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VOLUME 4 , ISSUE 1 ( January-June, 2014 ) > List of Articles
Yvonne C. de Waal, Edwin G. Winkel, Henny J. Meijer, Gerry M. Raghoebar, Arie J. van Winkelhoff
Keywords : edentulous, jaw, microbiology, mouth, peri implantitis, periodontal diseases,Dental implants
Citation Information : de Waal YC, Winkel EG, Meijer HJ, Raghoebar GM, van Winkelhoff AJ. Differences in Peri-Implant Microflora Between Fully and Partially Edentulous Patients: A Systematic Review. 2014; 4 (1):78-80.
License: CC BY-NC 4.0
Published Online: 00-06-2014
Copyright Statement: Copyright © 2014; Jaypee Brothers Medical Publishers (P) Ltd.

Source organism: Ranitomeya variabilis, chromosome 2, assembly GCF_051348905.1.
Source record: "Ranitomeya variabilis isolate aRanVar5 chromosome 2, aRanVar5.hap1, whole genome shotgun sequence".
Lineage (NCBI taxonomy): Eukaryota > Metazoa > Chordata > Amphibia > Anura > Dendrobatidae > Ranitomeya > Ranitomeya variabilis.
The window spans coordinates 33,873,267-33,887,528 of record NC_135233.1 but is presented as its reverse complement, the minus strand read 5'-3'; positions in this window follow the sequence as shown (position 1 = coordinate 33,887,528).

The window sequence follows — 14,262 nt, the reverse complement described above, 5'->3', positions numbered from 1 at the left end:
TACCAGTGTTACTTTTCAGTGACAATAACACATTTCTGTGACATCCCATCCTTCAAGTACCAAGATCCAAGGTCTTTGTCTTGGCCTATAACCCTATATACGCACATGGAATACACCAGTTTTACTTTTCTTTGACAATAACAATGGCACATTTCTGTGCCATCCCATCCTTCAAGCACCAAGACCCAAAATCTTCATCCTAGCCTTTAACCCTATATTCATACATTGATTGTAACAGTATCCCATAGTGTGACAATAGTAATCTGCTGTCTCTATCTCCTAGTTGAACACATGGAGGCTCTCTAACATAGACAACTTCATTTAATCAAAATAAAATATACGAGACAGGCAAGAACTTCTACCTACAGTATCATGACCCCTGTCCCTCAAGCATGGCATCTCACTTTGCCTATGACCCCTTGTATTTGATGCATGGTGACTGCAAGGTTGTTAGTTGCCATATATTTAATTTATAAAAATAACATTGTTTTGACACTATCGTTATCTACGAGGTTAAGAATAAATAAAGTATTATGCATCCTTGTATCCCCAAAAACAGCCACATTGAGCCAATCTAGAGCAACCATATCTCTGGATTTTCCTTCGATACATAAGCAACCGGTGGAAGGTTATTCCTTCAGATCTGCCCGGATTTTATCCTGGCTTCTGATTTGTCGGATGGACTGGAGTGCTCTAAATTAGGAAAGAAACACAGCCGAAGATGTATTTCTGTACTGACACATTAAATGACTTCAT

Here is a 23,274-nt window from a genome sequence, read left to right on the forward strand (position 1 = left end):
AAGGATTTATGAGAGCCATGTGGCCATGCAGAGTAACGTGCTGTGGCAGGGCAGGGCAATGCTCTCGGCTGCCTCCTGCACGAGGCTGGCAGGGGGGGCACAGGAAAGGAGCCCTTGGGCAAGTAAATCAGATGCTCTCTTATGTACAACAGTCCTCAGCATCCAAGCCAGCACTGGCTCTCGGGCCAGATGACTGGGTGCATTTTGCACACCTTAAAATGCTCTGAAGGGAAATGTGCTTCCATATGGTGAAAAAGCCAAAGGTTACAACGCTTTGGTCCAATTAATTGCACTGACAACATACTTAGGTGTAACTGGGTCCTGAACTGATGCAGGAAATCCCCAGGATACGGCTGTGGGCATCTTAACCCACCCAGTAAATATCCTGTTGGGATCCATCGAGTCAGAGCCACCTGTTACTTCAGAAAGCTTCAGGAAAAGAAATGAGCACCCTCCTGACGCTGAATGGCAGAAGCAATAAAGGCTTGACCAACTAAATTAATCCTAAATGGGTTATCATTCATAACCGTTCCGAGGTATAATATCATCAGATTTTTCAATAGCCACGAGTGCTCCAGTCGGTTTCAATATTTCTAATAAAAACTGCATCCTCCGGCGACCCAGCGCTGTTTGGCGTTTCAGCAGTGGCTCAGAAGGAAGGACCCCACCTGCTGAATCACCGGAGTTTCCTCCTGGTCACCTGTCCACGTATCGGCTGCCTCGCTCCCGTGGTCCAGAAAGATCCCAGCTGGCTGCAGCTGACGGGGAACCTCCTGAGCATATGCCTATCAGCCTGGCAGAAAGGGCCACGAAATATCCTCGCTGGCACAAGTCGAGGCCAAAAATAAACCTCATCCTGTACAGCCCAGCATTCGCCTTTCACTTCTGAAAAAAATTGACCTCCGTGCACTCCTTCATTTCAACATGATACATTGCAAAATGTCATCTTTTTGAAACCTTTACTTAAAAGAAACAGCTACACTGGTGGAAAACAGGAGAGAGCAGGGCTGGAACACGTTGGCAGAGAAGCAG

Background: The current evidence suggests that the oral microflora differs between individuals who are fully edentulous (FES) and those who are partially edentulous (PES). It is unknown whether this leads to differences in peri-implant microflora when implants are installed. The aim of the study is to compare the submucosal peri-implant microflora between FES and PES. Methods: A systematic review was conducted. The MEDLINE, Embase, and Cochrane databases were searched for publications up to September 1, 2012. To reduce methodologic variations, only studies reporting in the same article about the submucosal peri-implant microflora of FES and PES were selected. Results: Eleven publications describing 10 studies were selected. Because of numerous differences among the selected studies, no meta-analysis could beperformed. Six of 10 studies showed a significant difference in the composition of the submucosal peri-implant microflora in healthy and peri-implant mucositis conditions between FES and PES, with the latter showing a potentially more pathogenic composition. However, microbiologic results were not unanimous among the studies. Conclusions: In healthy and peri-implant mucositis conditions, PES harbor a potentially more pathogenic peri-implant microflora than FES. The current data are insufficient for a clear conclusion regarding peri-implantitis cases. Overall, because of the lack of a meta-analysis, the variability in microbiologic outcomes and the limited number of studies available, the current evidence seems not to be robust.
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